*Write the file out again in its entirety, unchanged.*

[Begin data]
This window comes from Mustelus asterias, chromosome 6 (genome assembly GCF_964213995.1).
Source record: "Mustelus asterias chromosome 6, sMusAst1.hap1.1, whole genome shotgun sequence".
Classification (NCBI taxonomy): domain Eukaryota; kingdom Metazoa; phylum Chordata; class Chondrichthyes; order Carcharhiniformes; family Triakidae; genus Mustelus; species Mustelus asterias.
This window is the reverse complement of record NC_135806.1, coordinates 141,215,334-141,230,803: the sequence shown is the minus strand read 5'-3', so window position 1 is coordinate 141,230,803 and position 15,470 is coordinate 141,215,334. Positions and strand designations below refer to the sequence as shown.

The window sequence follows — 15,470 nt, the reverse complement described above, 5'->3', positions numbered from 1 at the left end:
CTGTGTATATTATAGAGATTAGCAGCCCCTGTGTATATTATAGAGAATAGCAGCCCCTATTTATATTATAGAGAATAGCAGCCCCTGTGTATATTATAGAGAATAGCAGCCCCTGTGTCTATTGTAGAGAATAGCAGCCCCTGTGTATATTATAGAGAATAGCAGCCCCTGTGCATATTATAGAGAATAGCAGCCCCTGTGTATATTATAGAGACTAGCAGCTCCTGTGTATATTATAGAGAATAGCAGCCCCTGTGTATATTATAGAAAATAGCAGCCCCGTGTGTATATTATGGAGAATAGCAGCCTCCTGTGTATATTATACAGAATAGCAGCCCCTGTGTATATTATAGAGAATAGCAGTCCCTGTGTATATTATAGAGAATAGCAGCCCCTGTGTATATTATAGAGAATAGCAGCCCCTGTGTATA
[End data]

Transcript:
This window comes from Mustelus asterias, chromosome 6 (genome assembly GCF_964213995.1).
Source record: "Mustelus asterias chromosome 6, sMusAst1.hap1.1, whole genome shotgun sequence".
Classification (NCBI taxonomy): domain Eukaryota; kingdom Metazoa; phylum Chordata; class Chondrichthyes; order Carcharhiniformes; family Triakidae; genus Mustelus; species Mustelus asterias.
This window is the reverse complement of record NC_135806.1, coordinates 141,215,334-141,230,803: the sequence shown is the minus strand read 5'-3', so window position 1 is coordinate 141,230,803 and position 15,470 is coordinate 141,215,334. Positions and strand designations below refer to the sequence as shown.

The window sequence follows — 15,470 nt, the reverse complement described above, 5'->3', positions numbered from 1 at the left end:
CTGTGTATATTATAGAGATTAGCAGCCCCTGTGTATATTATAGAGAATAGCAGCCCCTATTTATATTATAGAGAATAGCAGCCCCTGTGTATATTATAGAGAATAGCAGCCCCTGTGTCTATTGTAGAGAATAGCAGCCCCTGTGTATATTATAGAGAATAGCAGCCCCTGTGCATATTATAGAGAATAGCAGCCCCTGTGTATATTATAGAGACTAGCAGCTCCTGTGTATATTATAGAGAATAGCAGCCCCTGTGTATATTATAGAAAATAGCAGCCCCGTGTGTATATTATGGAGAATAGCAGCCTCCTGTGTATATTATACAGAATAGCAGCCCCTGTGTATATTATAGAGAATAGCAGTCCCTGTGTATATTATAGAGAATAGCAGCCCCTGTGTATATTATAGAGAATAGCAGCCCCTGTGTATA